RECENT POSTS
Tuesday, January 8, 2019
A Look at Climate Change Disclosures

Wednesday, January 2, 2019
Quants: Point-in-Time Data for Backtesting

Friday, December 28, 2018
Now Showing: Controls & Procedures

Thursday, December 27, 2018
A Reminder on Non-GAAP Reporting Rules

Monday, December 17, 2018
Researching PG&E’s Wildfire Risk

Wednesday, December 12, 2018
Tracking Brexit Disclosures

Thursday, December 6, 2018
Campbell Soup: Looking Behind the Label

Sunday, December 2, 2018
SEC Comment Letters: The Amazon Example

Wednesday, November 28, 2018
Measuring Big Pharma’s Chemical Dependency

Monday, November 26, 2018
Analysts, Can You Relate? A True Story

Monday, November 19, 2018
Digging Up Historical Trend Data: Quest Example

Sunday, November 11, 2018
Cost of Revenue, SG&A: Q3 Update

Monday, November 5, 2018
Lease Accounting: FedEx vs. UPS

Saturday, November 3, 2018
New Email Alerting Powers

Wednesday, October 31, 2018
PTC and Two Tales of Revenue

Tuesday, October 30, 2018
10-K/Q Section Text Change Detection

Sunday, October 28, 2018
Finding Purchase Price Allocation

Sunday, October 21, 2018
Charting Netflix Growth in Three Ways

Wednesday, October 17, 2018
Interesting Data on Interest Income

Thursday, October 11, 2018
The Decline of Sears in Three Charts

Archive  |  Search:
Our Latest Take on Goodwill Impairments
Wednesday, November 23, 2016

You may have seen word in the financial reporting media lately of a study from Duff & Phelps, which found that goodwill impairment had more than doubled from 2014 ($26 billion) to 2015 ($57 billion).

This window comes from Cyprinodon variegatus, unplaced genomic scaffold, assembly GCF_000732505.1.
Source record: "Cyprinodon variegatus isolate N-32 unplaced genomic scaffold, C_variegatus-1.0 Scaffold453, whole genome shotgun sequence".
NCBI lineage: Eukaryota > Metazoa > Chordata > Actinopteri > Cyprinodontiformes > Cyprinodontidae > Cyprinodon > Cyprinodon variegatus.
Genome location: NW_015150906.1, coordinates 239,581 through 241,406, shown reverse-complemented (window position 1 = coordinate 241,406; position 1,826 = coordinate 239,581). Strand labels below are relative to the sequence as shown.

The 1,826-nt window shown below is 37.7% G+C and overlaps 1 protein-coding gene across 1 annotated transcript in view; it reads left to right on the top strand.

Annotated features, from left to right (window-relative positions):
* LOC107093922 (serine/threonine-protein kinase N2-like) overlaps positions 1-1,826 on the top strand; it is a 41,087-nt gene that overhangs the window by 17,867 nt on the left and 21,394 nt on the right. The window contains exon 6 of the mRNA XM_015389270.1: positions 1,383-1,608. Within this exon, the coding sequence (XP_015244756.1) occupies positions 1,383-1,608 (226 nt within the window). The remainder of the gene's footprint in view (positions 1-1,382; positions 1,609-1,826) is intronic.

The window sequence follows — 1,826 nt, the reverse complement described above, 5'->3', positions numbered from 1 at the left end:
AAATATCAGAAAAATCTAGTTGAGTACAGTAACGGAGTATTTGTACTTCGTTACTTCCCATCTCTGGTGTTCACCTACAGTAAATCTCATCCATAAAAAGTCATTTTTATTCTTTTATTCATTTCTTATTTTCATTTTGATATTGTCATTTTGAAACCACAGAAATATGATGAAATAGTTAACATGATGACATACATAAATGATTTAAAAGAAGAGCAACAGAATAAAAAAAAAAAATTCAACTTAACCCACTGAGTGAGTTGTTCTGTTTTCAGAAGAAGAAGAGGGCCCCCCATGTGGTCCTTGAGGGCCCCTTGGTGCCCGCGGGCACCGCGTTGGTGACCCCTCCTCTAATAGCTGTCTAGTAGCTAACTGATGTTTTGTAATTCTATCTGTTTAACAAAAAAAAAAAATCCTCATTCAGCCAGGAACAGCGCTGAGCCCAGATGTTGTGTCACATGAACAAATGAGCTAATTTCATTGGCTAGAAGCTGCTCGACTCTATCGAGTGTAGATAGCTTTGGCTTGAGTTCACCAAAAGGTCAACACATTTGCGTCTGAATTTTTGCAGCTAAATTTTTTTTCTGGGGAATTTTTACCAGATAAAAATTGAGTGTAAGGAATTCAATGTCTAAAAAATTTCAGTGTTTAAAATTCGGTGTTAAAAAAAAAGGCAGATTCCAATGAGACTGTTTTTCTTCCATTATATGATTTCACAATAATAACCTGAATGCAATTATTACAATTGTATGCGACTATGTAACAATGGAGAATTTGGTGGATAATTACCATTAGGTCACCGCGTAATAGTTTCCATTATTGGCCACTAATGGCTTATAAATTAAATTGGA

That caught our eye because Calcbench has done a few studies of goodwill impairment ourselves earlier this year—and we found goodwill impairment to be considerably higher than $57 billion.

In our first look at 2015 numbers, published on April 29, we found that total goodwill impairment among all corporate filers stood at $83 billion, with a fair number of filers who still hadn’t reported their 2015 numbers. After seeing the Duff & Phelps report this week, we ran the numbers again with a complete dataset. This time total goodwill impairment stood at $92.6 billion.

So what gives?

We are not here to question Duff & Phelps’ data. We can, however, say a few points about our own data: (1) as with all Calcbench data, we can trace back every goodwill impairment number we found to the filer’s original source document filed to the SEC; and (2) if you add all the goodwill impairment charges we found that were $1 billion or more, the total equals $57.41 billion. That is very close to the $57 billion that Duff & Phelps reported.

Our analysis found 465 companies that disclosed goodwill impairment last year, from General Electric at the top of the list ($13 billion in impairments) to Enhanced Skin Products at the bottom ($2,499).

If you are a devotee of goodwill impairment and haven’t seen our original April 29 posting yet, you may want to give it a read. We found that impairment is rising overall, that the average impairment is rising, and that the percentage of filers reporting an impairment is up, too. Not too comforting.

We also did a separate post looking at 2015 impairments specifically among the S&P 500, and the “not comforting” theme shone through in that one, too. Our brothers-in-arms at Radical Compliance also published a short piece exploring what rising goodwill impairment might say about corporate management, culture, and governance.


FREE Calcbench Premium
Two Week Trial

Research Financial & Accounting Data Like Never Before. More features and try our Excel add-in. Sign up now to try the Premium Suite.